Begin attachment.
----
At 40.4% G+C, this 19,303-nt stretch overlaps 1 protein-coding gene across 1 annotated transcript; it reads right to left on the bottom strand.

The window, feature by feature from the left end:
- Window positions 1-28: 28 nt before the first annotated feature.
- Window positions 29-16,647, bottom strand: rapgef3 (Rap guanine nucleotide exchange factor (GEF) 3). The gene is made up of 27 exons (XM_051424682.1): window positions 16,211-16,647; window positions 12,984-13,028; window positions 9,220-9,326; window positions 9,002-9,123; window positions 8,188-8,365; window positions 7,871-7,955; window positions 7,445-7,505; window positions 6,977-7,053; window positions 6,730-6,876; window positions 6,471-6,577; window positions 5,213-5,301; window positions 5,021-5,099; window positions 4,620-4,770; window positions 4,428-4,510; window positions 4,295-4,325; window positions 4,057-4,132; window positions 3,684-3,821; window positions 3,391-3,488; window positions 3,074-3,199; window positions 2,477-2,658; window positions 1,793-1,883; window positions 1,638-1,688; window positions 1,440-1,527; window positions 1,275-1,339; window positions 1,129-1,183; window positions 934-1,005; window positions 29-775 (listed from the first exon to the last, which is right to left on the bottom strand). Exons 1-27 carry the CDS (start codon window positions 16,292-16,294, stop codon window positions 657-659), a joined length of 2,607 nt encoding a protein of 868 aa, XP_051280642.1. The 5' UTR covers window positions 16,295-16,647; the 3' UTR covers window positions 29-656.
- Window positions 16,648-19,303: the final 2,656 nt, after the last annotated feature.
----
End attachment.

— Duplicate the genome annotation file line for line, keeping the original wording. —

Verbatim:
At 40.4% G+C, this 19,303-nt stretch overlaps 1 protein-coding gene across 1 annotated transcript; it reads right to left on the bottom strand.

The window, feature by feature from the left end:
- Window positions 1-28: 28 nt before the first annotated feature.
- Window positions 29-16,647, bottom strand: rapgef3 (Rap guanine nucleotide exchange factor (GEF) 3). The gene is made up of 27 exons (XM_051424682.1): window positions 16,211-16,647; window positions 12,984-13,028; window positions 9,220-9,326; window positions 9,002-9,123; window positions 8,188-8,365; window positions 7,871-7,955; window positions 7,445-7,505; window positions 6,977-7,053; window positions 6,730-6,876; window positions 6,471-6,577; window positions 5,213-5,301; window positions 5,021-5,099; window positions 4,620-4,770; window positions 4,428-4,510; window positions 4,295-4,325; window positions 4,057-4,132; window positions 3,684-3,821; window positions 3,391-3,488; window positions 3,074-3,199; window positions 2,477-2,658; window positions 1,793-1,883; window positions 1,638-1,688; window positions 1,440-1,527; window positions 1,275-1,339; window positions 1,129-1,183; window positions 934-1,005; window positions 29-775 (listed from the first exon to the last, which is right to left on the bottom strand). Exons 1-27 carry the CDS (start codon window positions 16,292-16,294, stop codon window positions 657-659), a joined length of 2,607 nt encoding a protein of 868 aa, XP_051280642.1. The 5' UTR covers window positions 16,295-16,647; the 3' UTR covers window positions 29-656.
- Window positions 16,648-19,303: the final 2,656 nt, after the last annotated feature.